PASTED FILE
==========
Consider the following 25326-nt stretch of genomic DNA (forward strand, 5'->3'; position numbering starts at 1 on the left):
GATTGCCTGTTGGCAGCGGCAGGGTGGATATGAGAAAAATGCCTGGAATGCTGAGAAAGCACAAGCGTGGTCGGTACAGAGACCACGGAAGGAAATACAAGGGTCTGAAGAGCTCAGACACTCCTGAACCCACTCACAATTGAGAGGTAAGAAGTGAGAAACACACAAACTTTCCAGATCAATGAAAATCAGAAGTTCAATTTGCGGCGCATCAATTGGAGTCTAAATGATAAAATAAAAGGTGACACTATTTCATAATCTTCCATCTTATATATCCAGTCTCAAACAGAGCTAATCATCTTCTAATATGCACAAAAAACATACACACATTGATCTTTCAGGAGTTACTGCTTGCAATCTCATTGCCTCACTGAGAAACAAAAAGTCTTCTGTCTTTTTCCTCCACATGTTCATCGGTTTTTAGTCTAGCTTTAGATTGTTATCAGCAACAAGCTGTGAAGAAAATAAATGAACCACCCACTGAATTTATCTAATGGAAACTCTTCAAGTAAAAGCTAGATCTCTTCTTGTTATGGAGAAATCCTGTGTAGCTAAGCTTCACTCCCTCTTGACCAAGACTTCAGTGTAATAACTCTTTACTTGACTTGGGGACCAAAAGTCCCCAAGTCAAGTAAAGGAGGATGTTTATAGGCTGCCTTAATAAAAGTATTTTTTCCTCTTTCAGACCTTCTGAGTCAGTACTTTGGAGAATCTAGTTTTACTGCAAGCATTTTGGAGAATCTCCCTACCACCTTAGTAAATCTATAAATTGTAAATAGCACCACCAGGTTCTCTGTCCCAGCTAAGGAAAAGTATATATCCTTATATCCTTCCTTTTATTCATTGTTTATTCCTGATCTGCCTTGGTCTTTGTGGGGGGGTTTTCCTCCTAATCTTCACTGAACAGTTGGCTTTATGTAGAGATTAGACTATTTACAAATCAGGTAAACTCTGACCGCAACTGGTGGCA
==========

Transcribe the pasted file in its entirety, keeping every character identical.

Consider the following 25326-nt stretch of genomic DNA (forward strand, 5'->3'; position numbering starts at 1 on the left):
GATTGCCTGTTGGCAGCGGCAGGGTGGATATGAGAAAAATGCCTGGAATGCTGAGAAAGCACAAGCGTGGTCGGTACAGAGACCACGGAAGGAAATACAAGGGTCTGAAGAGCTCAGACACTCCTGAACCCACTCACAATTGAGAGGTAAGAAGTGAGAAACACACAAACTTTCCAGATCAATGAAAATCAGAAGTTCAATTTGCGGCGCATCAATTGGAGTCTAAATGATAAAATAAAAGGTGACACTATTTCATAATCTTCCATCTTATATATCCAGTCTCAAACAGAGCTAATCATCTTCTAATATGCACAAAAAACATACACACATTGATCTTTCAGGAGTTACTGCTTGCAATCTCATTGCCTCACTGAGAAACAAAAAGTCTTCTGTCTTTTTCCTCCACATGTTCATCGGTTTTTAGTCTAGCTTTAGATTGTTATCAGCAACAAGCTGTGAAGAAAATAAATGAACCACCCACTGAATTTATCTAATGGAAACTCTTCAAGTAAAAGCTAGATCTCTTCTTGTTATGGAGAAATCCTGTGTAGCTAAGCTTCACTCCCTCTTGACCAAGACTTCAGTGTAATAACTCTTTACTTGACTTGGGGACCAAAAGTCCCCAAGTCAAGTAAAGGAGGATGTTTATAGGCTGCCTTAATAAAAGTATTTTTTCCTCTTTCAGACCTTCTGAGTCAGTACTTTGGAGAATCTAGTTTTACTGCAAGCATTTTGGAGAATCTCCCTACCACCTTAGTAAATCTATAAATTGTAAATAGCACCACCAGGTTCTCTGTCCCAGCTAAGGAAAAGTATATATCCTTATATCCTTCCTTTTATTCATTGTTTATTCCTGATCTGCCTTGGTCTTTGTGGGGGGGTTTTCCTCCTAATCTTCACTGAACAGTTGGCTTTATGTAGAGATTAGACTATTTACAAATCAGGTAAACTCTGACCGCAACTGGTGGCA